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The Expat’s Guide to Communicating Remotely

June 11th, 2014 by Jason Hartman | Comments Off on The Expat’s Guide to Communicating Remotely

medium_3458746993If you’re a seasoned expat or just embarking on a life of travel and adventure, you’re going to want to communicate with the outside world. Sometimes you’re going to feel lonely and disconnected and you’ll want to easily be in touch with friends and family in other parts of the world. Technology makes all of that possible!


Jason Hartman is a huge fan of Skype because it allows us to communicate so easily—and with approximately 663 million users, it is no wonder. In addition to a basic calling service, Skype offers the ability to instant message, send and receive files, host conference calls, leave voicemails, video chat, and share screens.

Setting up an account is simple—just go to the Skype homepage and run the setup application. It will give you progressive directions and be ready to use in no time.

Do remember that some countries have rules about Skype, so always check before you count on it. Also, Skype doesn’t allow emergency phone calls, so be prepared.

Google Video & Voice Chat

Google Chat and voice chat offer a similar way to communicate. As long as you’ve got a webcam, you can enjoy face to face chats with a free, easy to install service. It’s easy to chat too, and if the other person isn’t online, they’ll still receive your messages—perfect for those communicating across other time zones.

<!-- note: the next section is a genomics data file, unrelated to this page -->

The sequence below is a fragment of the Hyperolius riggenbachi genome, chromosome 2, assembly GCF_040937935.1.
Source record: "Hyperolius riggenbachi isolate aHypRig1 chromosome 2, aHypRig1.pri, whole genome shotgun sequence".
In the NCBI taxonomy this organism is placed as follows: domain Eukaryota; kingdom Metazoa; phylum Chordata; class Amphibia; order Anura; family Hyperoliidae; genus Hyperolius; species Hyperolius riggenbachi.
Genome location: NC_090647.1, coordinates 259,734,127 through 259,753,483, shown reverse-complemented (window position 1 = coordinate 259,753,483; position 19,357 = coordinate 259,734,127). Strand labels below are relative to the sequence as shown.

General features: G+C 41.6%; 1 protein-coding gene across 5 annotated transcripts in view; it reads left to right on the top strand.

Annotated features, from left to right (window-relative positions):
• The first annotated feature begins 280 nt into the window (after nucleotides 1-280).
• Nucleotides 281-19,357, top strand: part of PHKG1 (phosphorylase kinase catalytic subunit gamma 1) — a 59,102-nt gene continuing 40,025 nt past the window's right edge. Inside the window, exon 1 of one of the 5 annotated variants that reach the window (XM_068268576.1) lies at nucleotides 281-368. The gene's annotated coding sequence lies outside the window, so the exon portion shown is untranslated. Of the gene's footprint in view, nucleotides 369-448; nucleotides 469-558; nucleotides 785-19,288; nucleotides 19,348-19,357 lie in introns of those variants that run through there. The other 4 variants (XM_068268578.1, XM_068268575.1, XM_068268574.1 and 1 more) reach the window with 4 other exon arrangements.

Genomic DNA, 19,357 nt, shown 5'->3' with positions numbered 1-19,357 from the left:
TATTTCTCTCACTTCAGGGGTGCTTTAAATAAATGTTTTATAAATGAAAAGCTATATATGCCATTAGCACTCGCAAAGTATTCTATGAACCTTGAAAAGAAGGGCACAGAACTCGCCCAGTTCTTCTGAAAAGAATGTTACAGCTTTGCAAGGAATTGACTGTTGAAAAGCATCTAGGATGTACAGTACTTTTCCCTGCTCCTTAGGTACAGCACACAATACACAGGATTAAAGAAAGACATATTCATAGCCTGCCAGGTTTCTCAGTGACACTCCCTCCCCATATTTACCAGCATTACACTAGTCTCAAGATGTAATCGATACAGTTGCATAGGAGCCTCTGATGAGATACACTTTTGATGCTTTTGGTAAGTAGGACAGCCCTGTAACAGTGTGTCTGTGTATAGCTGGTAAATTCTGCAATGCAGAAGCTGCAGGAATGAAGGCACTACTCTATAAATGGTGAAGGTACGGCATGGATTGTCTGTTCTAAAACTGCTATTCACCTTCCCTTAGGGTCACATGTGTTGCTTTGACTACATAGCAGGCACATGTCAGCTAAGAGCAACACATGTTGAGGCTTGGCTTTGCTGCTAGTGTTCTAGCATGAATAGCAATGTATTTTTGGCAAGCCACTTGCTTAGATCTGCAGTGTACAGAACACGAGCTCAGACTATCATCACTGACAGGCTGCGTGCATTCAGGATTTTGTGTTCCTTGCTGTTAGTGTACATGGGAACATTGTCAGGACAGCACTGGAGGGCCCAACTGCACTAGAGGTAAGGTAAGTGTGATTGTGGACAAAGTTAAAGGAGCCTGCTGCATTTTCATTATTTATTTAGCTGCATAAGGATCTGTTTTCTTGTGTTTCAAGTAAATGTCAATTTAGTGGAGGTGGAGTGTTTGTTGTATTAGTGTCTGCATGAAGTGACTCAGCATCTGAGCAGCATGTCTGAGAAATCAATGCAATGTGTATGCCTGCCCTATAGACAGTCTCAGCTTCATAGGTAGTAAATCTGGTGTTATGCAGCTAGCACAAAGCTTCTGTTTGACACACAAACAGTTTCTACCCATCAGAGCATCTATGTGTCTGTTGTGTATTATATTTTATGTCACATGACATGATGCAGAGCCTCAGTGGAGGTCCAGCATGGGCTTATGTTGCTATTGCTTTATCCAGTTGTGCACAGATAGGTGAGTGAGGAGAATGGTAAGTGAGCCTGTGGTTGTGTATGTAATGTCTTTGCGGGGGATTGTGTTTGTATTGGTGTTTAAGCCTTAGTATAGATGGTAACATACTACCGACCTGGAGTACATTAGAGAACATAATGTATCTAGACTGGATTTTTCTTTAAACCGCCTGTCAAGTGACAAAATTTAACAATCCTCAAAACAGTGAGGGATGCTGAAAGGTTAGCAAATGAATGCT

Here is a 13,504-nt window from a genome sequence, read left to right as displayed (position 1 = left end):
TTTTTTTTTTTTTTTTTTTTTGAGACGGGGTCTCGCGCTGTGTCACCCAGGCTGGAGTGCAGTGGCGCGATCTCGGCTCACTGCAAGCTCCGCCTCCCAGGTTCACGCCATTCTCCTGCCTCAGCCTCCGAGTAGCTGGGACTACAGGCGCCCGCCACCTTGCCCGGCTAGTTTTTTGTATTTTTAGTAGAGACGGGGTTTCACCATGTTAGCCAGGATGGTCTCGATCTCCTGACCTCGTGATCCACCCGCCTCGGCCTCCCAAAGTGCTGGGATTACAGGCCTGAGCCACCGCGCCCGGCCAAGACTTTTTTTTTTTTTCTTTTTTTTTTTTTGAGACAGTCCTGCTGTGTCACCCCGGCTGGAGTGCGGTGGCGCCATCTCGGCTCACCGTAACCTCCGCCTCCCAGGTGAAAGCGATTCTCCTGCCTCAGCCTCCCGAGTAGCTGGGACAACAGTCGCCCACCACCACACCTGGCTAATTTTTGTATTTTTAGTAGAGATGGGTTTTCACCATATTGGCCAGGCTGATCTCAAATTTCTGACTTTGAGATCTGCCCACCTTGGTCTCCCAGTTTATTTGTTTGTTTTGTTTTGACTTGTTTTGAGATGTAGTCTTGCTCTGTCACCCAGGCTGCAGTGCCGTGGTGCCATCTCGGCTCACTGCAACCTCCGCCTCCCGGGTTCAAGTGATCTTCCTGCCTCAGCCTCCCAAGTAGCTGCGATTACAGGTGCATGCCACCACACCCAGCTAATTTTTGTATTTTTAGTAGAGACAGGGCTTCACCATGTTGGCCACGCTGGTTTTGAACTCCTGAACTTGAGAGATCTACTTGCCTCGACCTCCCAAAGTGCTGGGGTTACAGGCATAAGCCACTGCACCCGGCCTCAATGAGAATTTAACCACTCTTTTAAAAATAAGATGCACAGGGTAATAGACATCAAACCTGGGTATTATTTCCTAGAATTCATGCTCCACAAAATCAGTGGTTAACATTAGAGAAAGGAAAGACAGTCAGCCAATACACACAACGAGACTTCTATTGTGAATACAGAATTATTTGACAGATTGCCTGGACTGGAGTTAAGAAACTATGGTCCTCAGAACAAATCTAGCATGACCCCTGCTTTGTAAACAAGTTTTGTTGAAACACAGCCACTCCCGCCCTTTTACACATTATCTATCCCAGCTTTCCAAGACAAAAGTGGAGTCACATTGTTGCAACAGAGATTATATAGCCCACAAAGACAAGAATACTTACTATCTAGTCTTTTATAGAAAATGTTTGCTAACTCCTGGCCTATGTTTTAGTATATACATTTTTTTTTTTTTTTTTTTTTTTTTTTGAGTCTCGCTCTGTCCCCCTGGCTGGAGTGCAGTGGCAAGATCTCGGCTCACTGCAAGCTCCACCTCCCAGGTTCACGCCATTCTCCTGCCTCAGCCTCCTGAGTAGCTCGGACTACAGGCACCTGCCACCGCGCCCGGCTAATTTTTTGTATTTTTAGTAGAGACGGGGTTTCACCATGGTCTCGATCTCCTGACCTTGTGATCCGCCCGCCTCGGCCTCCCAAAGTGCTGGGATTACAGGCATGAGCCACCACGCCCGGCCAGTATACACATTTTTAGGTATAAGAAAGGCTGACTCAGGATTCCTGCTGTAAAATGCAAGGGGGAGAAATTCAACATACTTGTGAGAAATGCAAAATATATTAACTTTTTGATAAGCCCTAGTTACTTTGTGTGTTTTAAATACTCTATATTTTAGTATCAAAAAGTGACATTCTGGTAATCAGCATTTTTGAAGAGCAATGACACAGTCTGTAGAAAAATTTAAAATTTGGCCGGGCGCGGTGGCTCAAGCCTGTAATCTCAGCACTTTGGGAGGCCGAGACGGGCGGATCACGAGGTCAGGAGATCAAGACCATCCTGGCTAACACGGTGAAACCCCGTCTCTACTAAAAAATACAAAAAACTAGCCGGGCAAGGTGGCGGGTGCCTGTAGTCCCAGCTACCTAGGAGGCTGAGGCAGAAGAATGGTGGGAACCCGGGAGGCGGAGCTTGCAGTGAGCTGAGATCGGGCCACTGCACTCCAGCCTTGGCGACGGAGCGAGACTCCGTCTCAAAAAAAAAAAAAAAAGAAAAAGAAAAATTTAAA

Social Media

Twitter, Facebook, and Instagram are great ways to stay in touch across oceans. You can exchange messages, look at photographs, and read status updates for those you care about. Most everyone is on one form of social media or the other, so you’ll be able to communicate with nearly everyone if you’re on all three.


Created by Apple Inc, Facetime is a video telephony software application for Apple devices. It allows you to chat face to face with anyone with an Apple device and requires very little effort.


This app allows users to exchange text messages without actually paying for a text messaging service. It isn’t the only app of its kind, many others exist. Some may not work in certain countries, so it is important that you do your research.

So it may take a little effort, but it is surprisingly easy to stay in touch with nearly everyone in your family and those on your friends list. A little time and a small amount of initial effort ensure the lines of communication are kept open!

* Read more from Jetsetter

How to Get (and Keep) Clients

Educational Options for Expat Kids

The Jetsetter Team

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